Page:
Soccer

UEFA women's soccer chief fears new Super League will hurt women's game

The breakaway Super League would set back the development of the women's game in Europe, UEFA's head of women's soccer said Tuesday.

All 12 men's clubs have women's teams, but Nadine Kessler says better balance of competition needed

The head of UEFA women's soccer fears the new Super Leauge would hinder efforts to build a sustainable, professional women's game across Europe. (Getty Images)

The breakaway Super League would set back the development of the women's game in Europe, UEFA's head of women's soccer said Tuesday.

The 12 clubs which announced they would set up a Super League on Sunday say they have plans to launch a women's competition "as soon as practicable after the start of the men's competition."

Nadine Kessler, who is in charge of women's soccer at UEFA, said the closed league would hinder efforts to build a sustainable, professional women's game across the continent.

"Only a small proportion of players unfortunately have full-time professions and guaranteed access to top-class facilities," she wrote in a post on Twitter. "We do not only need more clubs, but a better balance between those clubs, so that more than just a few standout players can thrive on it."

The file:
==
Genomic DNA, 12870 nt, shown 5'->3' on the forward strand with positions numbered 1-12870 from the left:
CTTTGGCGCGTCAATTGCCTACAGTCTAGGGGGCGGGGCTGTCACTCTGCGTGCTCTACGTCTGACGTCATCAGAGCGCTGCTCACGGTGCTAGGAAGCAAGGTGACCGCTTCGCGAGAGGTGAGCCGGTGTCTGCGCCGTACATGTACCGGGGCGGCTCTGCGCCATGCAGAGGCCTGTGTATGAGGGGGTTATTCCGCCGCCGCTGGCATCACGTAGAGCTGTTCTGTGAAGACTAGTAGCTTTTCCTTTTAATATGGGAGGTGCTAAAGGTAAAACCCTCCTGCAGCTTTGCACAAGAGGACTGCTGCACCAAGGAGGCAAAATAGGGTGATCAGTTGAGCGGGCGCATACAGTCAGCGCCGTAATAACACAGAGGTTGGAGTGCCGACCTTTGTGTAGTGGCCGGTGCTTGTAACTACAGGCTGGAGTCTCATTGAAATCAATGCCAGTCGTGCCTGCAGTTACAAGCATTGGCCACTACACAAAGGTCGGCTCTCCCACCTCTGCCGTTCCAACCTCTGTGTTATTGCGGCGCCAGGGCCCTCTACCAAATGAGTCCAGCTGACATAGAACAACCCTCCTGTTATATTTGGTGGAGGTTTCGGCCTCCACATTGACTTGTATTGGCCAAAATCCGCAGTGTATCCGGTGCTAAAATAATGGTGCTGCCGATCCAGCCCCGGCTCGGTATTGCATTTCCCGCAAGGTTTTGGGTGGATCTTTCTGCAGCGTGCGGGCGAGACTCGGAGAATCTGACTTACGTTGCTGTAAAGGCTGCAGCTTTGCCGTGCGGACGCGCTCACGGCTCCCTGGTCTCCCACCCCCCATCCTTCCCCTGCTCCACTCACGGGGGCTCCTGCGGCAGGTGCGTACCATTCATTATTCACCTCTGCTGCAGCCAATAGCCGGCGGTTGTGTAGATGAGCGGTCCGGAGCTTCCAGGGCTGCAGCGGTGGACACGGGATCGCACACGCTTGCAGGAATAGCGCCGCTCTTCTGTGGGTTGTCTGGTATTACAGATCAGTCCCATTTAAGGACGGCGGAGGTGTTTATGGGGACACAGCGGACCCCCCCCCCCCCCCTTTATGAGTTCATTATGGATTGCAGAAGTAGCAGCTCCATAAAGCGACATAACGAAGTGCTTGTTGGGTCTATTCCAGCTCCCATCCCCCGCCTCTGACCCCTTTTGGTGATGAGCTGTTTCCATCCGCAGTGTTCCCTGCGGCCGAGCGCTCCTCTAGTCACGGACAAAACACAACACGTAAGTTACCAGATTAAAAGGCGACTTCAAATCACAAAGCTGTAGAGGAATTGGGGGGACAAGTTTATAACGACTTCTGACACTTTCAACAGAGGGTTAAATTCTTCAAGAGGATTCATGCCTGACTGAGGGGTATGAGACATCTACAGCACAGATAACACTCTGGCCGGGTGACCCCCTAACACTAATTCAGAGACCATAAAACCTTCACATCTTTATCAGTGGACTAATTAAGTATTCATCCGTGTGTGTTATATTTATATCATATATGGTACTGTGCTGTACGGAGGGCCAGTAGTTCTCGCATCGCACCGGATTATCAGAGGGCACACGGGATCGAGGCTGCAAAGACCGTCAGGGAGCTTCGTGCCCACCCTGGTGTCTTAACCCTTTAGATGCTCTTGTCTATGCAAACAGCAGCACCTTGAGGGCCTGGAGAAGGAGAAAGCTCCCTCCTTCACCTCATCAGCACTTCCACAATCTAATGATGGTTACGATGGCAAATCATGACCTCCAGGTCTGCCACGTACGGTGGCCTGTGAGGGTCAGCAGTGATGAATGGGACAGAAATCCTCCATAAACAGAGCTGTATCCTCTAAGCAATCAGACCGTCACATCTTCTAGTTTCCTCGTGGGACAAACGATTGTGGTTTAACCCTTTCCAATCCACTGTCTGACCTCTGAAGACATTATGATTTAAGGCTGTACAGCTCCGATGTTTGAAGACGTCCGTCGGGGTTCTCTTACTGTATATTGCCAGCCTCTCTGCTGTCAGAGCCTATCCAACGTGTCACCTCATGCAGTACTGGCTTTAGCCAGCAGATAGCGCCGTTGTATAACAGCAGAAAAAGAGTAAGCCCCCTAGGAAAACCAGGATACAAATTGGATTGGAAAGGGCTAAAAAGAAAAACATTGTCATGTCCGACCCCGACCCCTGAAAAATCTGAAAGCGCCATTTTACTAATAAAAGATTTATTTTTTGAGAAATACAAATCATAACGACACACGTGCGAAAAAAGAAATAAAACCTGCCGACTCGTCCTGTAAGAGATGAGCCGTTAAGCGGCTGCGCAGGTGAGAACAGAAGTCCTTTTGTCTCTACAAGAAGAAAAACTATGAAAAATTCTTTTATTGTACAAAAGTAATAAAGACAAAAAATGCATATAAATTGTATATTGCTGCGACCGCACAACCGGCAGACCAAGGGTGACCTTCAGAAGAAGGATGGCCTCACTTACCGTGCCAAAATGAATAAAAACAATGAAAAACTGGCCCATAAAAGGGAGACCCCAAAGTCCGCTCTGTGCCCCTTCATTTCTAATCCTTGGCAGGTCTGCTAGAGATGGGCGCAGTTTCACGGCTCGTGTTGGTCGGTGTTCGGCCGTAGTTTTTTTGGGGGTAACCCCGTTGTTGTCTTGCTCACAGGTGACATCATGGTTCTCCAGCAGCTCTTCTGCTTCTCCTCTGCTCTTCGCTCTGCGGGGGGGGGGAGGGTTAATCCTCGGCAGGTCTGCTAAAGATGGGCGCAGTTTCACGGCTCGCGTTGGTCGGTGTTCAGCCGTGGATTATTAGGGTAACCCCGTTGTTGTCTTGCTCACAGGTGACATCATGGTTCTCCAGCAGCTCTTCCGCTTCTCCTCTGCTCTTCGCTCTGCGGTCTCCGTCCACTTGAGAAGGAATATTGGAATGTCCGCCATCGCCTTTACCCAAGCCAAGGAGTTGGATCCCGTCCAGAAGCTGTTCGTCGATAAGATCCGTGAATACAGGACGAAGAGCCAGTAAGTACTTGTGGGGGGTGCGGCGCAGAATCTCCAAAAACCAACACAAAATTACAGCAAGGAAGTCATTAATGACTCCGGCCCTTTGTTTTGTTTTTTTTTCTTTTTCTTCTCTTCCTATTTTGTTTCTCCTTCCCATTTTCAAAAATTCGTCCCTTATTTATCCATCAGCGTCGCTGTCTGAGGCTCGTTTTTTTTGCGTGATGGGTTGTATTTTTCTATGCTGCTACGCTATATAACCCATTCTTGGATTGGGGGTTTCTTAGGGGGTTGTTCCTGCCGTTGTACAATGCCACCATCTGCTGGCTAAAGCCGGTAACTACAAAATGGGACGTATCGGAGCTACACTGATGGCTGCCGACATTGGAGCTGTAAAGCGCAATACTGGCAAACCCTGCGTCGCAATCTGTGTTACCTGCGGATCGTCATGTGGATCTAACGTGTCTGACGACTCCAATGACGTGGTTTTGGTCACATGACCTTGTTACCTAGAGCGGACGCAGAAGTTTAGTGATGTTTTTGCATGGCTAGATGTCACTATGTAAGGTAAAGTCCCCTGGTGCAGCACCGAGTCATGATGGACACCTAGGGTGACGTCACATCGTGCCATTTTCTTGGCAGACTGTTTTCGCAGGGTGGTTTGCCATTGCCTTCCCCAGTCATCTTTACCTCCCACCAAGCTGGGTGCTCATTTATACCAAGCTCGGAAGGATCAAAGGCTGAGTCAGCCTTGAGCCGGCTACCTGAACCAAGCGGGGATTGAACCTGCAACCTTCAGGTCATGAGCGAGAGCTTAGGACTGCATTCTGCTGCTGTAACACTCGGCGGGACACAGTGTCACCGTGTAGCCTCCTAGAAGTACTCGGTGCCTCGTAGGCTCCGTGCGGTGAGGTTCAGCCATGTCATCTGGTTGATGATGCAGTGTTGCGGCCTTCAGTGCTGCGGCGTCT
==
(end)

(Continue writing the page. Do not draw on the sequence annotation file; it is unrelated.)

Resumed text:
All 12 Super League clubs have women's teams but only two — Arsenal and Barcelona — have ever reached a Women's Champions League final, though others like Chelsea and Manchester City are growing fast. Instead, the giants of the women's game are clubs which have been shut out of the Super League like Lyon and Wolfsburg, Kessler's former club.

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If the Super League launches "all the great steps made in recent years, including the hardship of many players gone before, for our game to become a profession across Europe, will have less of a chance of becoming reality," Kessler wrote.

There could also be a clash of branding. The existing top division in England is called the Women's Super League.

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